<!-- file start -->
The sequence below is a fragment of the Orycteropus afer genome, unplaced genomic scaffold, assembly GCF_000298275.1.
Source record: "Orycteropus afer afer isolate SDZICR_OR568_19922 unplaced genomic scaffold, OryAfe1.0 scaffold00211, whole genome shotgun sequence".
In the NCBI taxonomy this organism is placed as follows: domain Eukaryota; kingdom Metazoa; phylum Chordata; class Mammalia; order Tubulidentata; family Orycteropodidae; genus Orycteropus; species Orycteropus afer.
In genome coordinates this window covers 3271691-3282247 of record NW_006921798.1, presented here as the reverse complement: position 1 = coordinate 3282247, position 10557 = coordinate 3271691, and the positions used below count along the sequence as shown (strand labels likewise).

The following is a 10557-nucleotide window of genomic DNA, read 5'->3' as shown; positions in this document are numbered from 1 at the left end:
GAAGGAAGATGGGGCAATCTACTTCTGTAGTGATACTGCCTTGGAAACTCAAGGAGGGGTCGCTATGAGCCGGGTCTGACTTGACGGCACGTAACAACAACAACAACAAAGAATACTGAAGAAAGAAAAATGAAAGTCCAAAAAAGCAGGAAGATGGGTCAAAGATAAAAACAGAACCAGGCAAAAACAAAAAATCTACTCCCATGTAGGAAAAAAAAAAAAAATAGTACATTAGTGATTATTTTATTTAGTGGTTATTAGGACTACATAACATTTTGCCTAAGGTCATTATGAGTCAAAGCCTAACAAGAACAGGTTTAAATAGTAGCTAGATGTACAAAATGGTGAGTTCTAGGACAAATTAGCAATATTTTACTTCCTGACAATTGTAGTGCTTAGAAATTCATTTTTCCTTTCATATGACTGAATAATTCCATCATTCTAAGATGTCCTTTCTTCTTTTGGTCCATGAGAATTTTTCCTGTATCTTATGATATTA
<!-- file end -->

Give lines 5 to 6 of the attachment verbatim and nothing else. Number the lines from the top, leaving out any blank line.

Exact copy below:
The following is a 10557-nucleotide window of genomic DNA, read 5'->3' as shown; positions in this document are numbered from 1 at the left end:
GAAGGAAGATGGGGCAATCTACTTCTGTAGTGATACTGCCTTGGAAACTCAAGGAGGGGTCGCTATGAGCCGGGTCTGACTTGACGGCACGTAACAACAACAACAACAAAGAATACTGAAGAAAGAAAAATGAAAGTCCAAAAAAGCAGGAAGATGGGTCAAAGATAAAAACAGAACCAGGCAAAAACAAAAAATCTACTCCCATGTAGGAAAAAAAAAAAAAATAGTACATTAGTGATTATTTTATTTAGTGGTTATTAGGACTACATAACATTTTGCCTAAGGTCATTATGAGTCAAAGCCTAACAAGAACAGGTTTAAATAGTAGCTAGATGTACAAAATGGTGAGTTCTAGGACAAATTAGCAATATTTTACTTCCTGACAATTGTAGTGCTTAGAAATTCATTTTTCCTTTCATATGACTGAATAATTCCATCATTCTAAGATGTCCTTTCTTCTTTTGGTCCATGAGAATTTTTCCTGTATCTTATGATATTA